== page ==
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How To Make Motion Graphics Videos In 4 Easy Steps

how to create motion graphics 4 easy steps
Brands are now using motion graphics to promote their content in an engaging way. Read our blog to learn how to make motion graphics in four easy steps.

There are more possibilities than ever before to play with video now that it is on the increase. Our preferred method? Graphics in motion. It’s a great way to convey a tale with these distinctive animated videos. As a result, we’re seeing them all over the place, from ads to Facebook.

You can tell a tale without being bound by the limitations of live-action video, which is particularly appealing to storytellers and producers. Despite the fact that motion graphics are a great way to explore, not all are the same.


Scripting, audio, design, and animation all play a role in creating motion graphics. Your final product will not be as effective if any of these are mishandled. When working with people, even if you know what you’re doing, small oversights or blunders can be a tremendous hassle.

We’ve been developing motion graphics for almost a decade, and we can attest to this. With our extensive experience (and possibly making every beginner mistake ourselves), we know exactly what you need to go through this procedure successfully.

Let us know whether you’re ready to produce your first motion graphic (or if you’re looking for ways to make your next one less stressful). Here you’ll discover a step-by-step tutorial for creating motion graphics, as well as some time and energy-saving suggestions.

An Overview: How To Make Motion Graphics

Before we get started, it’s vital to know what a motion graphic is and how it works. Particularly important when working with collaborators who aren’t well-versed in the various forms of video.

Animations that communicate a story are known as motion graphics. Animated visuals and kinetic text may both be used to tell a story in motion graphics. They can either be 2D or 3D. So many alternatives are what make them so appealing.

Let’s take a look at an example of motion graphics:


While animated motion graphics can be included in a live-action video, a motion graphic is what you’re referring to when discussing an entirely animated video.

Guidelines Before You Begin Creating Motion Graphics Video


We all know creating motion graphics can be a pretty challenging task to complete. To succeed, you need to plan ahead of time and keep everyone on your team on the same page:

Prepare a creative, powerful brief:

This should include any and all pertinent information that will aid everyone involved in the process, from your writer to your animator. You are free to alter any template to your liking.

Come up with a strong distribution plan ahead of time:

You must know if your promotion staff is not prepared from the start, they will find themselves scurrying to obtain the views you desire. To avoid this, ensure that your plan is well recorded.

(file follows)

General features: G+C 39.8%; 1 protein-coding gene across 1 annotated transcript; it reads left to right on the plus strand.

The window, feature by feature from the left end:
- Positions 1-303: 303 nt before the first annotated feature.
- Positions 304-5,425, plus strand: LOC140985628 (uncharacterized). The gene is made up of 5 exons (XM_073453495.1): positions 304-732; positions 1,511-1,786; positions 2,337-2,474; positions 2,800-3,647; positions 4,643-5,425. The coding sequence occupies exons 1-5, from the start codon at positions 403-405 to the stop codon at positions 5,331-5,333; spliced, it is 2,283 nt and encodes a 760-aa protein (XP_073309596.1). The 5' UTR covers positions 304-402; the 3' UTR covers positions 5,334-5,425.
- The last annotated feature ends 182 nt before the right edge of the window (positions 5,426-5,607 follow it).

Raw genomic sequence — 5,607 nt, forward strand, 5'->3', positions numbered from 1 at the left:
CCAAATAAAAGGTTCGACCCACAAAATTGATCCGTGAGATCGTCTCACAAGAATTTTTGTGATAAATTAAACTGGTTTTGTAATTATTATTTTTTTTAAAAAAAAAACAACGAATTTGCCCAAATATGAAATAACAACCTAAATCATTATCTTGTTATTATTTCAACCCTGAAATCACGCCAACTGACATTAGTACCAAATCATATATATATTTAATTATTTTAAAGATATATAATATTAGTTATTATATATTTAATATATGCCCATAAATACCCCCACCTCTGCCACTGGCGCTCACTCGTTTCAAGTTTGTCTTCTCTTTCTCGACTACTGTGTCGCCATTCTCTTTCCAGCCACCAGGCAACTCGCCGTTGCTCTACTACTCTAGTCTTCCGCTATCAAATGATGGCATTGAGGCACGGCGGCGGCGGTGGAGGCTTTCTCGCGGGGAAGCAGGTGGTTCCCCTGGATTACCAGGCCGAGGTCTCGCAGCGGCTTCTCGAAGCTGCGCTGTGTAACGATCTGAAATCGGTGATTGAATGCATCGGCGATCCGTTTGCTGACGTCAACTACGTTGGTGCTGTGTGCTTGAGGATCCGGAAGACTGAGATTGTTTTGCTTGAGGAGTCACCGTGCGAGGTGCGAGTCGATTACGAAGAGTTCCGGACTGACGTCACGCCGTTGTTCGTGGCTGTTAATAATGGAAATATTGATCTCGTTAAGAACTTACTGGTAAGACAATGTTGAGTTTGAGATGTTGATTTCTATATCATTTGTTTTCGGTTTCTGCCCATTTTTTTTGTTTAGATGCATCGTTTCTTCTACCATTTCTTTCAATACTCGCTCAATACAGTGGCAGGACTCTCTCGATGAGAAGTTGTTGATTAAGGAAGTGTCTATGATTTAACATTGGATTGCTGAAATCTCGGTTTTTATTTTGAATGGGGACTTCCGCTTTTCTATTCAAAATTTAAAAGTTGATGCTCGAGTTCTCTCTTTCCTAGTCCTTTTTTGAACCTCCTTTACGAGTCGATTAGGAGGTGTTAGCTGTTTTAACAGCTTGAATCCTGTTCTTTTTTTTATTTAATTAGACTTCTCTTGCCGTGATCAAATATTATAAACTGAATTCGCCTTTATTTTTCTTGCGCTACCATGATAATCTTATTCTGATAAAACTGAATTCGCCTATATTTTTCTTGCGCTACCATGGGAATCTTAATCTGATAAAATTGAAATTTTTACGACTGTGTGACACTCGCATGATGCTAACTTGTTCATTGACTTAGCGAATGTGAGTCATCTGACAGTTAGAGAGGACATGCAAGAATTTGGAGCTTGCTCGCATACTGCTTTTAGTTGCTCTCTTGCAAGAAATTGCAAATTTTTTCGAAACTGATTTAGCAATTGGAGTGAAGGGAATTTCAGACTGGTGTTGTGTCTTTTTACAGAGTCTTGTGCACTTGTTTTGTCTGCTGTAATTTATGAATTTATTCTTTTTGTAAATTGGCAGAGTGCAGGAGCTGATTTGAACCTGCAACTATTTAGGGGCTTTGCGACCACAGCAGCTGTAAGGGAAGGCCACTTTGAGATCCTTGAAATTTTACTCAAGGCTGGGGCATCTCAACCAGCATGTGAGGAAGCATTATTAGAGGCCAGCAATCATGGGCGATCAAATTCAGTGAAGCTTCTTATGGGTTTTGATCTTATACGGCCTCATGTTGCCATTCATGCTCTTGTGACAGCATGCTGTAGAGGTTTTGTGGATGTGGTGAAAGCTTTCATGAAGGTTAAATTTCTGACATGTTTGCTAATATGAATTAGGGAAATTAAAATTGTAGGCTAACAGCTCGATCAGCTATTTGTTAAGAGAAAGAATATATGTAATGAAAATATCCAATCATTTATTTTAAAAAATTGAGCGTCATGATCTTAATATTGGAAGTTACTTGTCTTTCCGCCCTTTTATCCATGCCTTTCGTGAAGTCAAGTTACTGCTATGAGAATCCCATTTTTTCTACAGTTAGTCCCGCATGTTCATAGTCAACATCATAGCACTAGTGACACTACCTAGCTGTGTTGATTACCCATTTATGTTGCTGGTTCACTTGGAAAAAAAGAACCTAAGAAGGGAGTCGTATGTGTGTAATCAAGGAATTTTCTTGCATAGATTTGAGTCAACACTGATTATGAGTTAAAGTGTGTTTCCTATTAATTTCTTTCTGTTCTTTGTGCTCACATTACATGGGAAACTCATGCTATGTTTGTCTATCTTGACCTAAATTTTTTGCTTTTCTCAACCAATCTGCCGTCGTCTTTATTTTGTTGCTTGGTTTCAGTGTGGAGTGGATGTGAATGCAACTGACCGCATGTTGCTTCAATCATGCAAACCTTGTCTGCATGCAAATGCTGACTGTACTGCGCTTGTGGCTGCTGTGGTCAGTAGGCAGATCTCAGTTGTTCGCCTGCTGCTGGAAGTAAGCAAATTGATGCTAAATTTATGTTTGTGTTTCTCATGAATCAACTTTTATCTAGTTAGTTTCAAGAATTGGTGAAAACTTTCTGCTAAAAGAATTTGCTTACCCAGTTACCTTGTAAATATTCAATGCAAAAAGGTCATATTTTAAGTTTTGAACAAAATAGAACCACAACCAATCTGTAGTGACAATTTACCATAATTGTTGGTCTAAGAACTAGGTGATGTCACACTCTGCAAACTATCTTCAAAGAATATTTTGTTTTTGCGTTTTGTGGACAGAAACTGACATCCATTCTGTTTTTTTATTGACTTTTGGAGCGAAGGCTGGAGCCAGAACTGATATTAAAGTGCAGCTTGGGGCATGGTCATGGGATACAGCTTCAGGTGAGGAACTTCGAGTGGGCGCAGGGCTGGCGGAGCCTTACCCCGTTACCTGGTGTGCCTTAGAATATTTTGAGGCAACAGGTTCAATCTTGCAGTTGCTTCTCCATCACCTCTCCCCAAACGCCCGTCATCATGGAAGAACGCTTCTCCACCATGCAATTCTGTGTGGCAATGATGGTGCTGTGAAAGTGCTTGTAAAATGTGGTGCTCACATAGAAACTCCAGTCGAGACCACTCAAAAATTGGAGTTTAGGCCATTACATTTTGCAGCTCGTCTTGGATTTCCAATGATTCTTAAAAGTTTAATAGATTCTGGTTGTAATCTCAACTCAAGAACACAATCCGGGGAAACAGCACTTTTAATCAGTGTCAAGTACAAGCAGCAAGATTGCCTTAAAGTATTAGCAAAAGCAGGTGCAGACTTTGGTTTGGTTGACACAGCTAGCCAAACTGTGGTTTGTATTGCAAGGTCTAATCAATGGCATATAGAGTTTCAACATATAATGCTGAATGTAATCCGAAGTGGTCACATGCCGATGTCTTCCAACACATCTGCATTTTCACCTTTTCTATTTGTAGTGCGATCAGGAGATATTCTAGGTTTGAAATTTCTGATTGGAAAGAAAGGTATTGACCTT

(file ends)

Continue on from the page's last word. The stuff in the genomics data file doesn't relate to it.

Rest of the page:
Additionally, you can always experiment with different video distribution strategies to increase the visibility of your motion graphic.

Take customer approvals:

We cannot emphasize this enough (and will do so throughout this). Ascertain sign-off at each stage to maintain everyone’s sanity. We purposefully built this procedure such that each stage builds on the previous one. You should not go to the following level unless and until everyone provides their approval.

Don’t be shy to ask for help when you need it:

There can be certain situations in which you might feel you’re stuck or your teammates are unable to finish things before the deadline; in such a scenario, you can always consider hiring an outsourcing animation company. If so, check our list of top animation outsourcing companies.

All clear now? Let’s get started!

How To Create A Motion Graphics Video – The 4 Doable Steps

Step 1: Come up with a story and put it on paper (Scriptwriting)

The creation of a motion graphic does not begin with a storyboard. It begins with a tale that has been condensed into a screenplay. Even though motion graphics are often brief, lasting between 30 seconds and 3 minutes, they require a screenplay, also known as a script, to contain dialogue or plot direction. (By the way, if you’re unsure how long your motion graphic video should be, take a look at this handy guide – what is the optimal length of a video.

Finding a story isn’t easy; therefore, before indulging in it, you need to ask yourself the following set of questions:

  • Who is my target audience?
  • What action do I want them to take?
  • What do I want to teach them?
  • How do I want them to feel?

As you begin writing your script, you need to keep a closed eye on the word count. While it may be tempting to jam as much information as possible into your script, simplicity and clarity are critical.

Additionally, keep in mind that one of the benefits of motion is that it enables you to convey your tale in a variety of ways. Unlike static infographics, which depend solely on pictures and language to convey a narrative, motion graphics use movement, music, and other elements to assist in the storytelling process.